The Social Security Administration has revived an old practice of notifying employers of mismatches between information on tax forms and the agency’s records.

Starting in March, the SSA began sending employer correction request notices, also known as “no-match letters,” to employers with at least one employee whose name and Social Security number combination on a filed W-2 doesn’t match SSA records. The letters instruct employers to register for the agency’s Business Services Online and correct the mismatch within 60 days.

Some 575,000 employers already have received letters.

The return of no-match letters, which haven’t been sent to employers for more than a decade, already is stirring controversy among advocacy groups and some Democratic lawmakers. The move is viewed as another Trump administration policy targeting immigrants, sparking concerns that companies could fire employees pre-emptively, fearing that they might lack work authorization.

‘Scare Tactic’

“These no-match letters are simply one more scare tactic meant to target immigrant communities,” Rep. Jesús “Chuy” García (D-Ill.) said at a press conference. When the Bush administration sent the letters, “workers were fired, including many U.S. citizens and legal permanent residents,” he said.

García is behind a letter signed by him and 46 other Democratic lawmakers asking that the SSA end the practice. A group of 140 advocacy organizations, led by the National Immigration Law Center, also is opposing the letters.

The return of no-match letters likely flows from President Donald Trump’s Buy American and Hire American executive order, “given the timing,” Paul Virtue of Mayer Brown in Washington said. The SSA first indicated its intent to resume the letters last July.

“The idea is increased enforcement across the board” with the aim that it will open up jobs for U.S. workers, said Virtue, a former executive associate commissioner for programs at the Immigration and Naturalization Service.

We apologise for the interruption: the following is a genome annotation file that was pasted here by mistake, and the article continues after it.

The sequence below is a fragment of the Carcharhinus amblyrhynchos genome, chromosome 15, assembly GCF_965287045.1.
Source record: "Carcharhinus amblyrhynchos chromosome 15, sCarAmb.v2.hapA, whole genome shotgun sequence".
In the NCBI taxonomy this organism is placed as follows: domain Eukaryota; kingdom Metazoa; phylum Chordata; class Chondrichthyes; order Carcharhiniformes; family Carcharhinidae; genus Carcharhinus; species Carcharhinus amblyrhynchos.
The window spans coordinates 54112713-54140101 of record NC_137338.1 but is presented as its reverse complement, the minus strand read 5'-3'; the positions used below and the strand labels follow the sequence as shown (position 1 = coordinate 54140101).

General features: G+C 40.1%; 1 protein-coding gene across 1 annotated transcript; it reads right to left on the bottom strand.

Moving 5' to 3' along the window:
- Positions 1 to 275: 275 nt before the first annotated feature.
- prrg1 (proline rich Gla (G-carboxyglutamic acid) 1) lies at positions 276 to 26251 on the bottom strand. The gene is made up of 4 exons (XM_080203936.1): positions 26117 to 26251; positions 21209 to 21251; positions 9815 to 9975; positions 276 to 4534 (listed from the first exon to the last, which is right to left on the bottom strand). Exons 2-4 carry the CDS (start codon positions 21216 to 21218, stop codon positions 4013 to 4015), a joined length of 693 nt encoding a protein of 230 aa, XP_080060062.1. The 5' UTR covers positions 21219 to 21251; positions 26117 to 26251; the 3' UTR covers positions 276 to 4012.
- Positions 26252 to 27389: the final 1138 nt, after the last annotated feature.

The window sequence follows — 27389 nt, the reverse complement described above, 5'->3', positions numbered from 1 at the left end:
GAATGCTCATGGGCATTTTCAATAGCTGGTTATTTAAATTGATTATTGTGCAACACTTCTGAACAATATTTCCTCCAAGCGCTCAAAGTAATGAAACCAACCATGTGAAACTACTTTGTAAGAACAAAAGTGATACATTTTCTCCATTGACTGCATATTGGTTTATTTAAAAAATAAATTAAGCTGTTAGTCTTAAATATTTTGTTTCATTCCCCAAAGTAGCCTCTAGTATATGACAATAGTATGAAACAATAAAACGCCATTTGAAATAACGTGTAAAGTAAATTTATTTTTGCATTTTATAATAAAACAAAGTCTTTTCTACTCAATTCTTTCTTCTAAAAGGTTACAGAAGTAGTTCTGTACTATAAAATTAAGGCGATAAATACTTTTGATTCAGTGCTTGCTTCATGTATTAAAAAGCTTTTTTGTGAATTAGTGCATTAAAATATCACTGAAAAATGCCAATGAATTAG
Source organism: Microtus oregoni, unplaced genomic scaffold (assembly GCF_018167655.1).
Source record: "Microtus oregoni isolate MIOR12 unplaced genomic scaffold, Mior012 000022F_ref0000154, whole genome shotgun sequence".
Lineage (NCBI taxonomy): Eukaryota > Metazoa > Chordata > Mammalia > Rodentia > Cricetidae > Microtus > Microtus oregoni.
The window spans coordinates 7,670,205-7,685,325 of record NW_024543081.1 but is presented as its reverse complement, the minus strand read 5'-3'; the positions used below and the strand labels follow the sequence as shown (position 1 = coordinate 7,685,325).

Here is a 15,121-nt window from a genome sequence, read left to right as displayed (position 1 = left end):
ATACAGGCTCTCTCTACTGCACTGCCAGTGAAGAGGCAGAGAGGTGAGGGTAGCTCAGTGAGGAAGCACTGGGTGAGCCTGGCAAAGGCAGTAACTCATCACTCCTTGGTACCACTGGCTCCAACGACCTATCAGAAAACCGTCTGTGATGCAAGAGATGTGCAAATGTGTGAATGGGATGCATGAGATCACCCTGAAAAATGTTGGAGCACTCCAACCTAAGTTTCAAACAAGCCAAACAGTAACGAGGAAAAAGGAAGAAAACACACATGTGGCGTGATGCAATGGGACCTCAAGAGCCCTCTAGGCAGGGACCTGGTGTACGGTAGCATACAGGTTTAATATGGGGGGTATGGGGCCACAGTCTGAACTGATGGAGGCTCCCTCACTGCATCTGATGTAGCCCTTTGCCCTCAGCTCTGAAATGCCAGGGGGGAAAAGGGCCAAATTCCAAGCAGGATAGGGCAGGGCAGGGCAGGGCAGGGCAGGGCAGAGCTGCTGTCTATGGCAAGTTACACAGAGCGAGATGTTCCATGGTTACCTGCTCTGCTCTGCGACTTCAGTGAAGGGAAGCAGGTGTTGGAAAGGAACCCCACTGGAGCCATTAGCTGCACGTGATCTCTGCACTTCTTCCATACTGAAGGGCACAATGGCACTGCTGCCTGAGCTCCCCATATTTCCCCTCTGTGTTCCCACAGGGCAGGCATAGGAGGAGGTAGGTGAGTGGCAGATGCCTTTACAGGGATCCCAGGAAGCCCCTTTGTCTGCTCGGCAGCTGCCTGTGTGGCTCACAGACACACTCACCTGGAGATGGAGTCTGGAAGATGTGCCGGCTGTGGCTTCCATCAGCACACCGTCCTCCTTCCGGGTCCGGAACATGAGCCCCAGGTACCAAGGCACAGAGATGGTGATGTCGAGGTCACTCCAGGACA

But SSA says it’s trying to make sure workers get the Social Security benefits they’re due.

“Social Security is committed to maintaining the accuracy of earnings records used to determine benefit amounts to ensure people get the benefits they have earned,” the agency said in an email. If a worker’s name and Social Security number on a W-2 don’t match agency records, then the worker’s account can’t be credited, it said.

“There are a number of reasons why reported names and SSNs may not agree with our records, such as typographical errors, unreported name changes, and inaccurate or incomplete employer records,” the agency said.

Nothing New

The government’s practice of sending no-match letters dates back to 1993, picking up steam after the terrorist attacks of Sept. 11, 2001. The Homeland Security Department attempted to issue a regulation in 2007 governing how the letters would be used for immigration enforcement purposes, but it was blocked by a federal judge in California in 2007 and rescinded in 2009.

Letters stopped going to employers in 2007. However, the SSA continued sending letters to workers until 2012, when the practice was stopped entirely.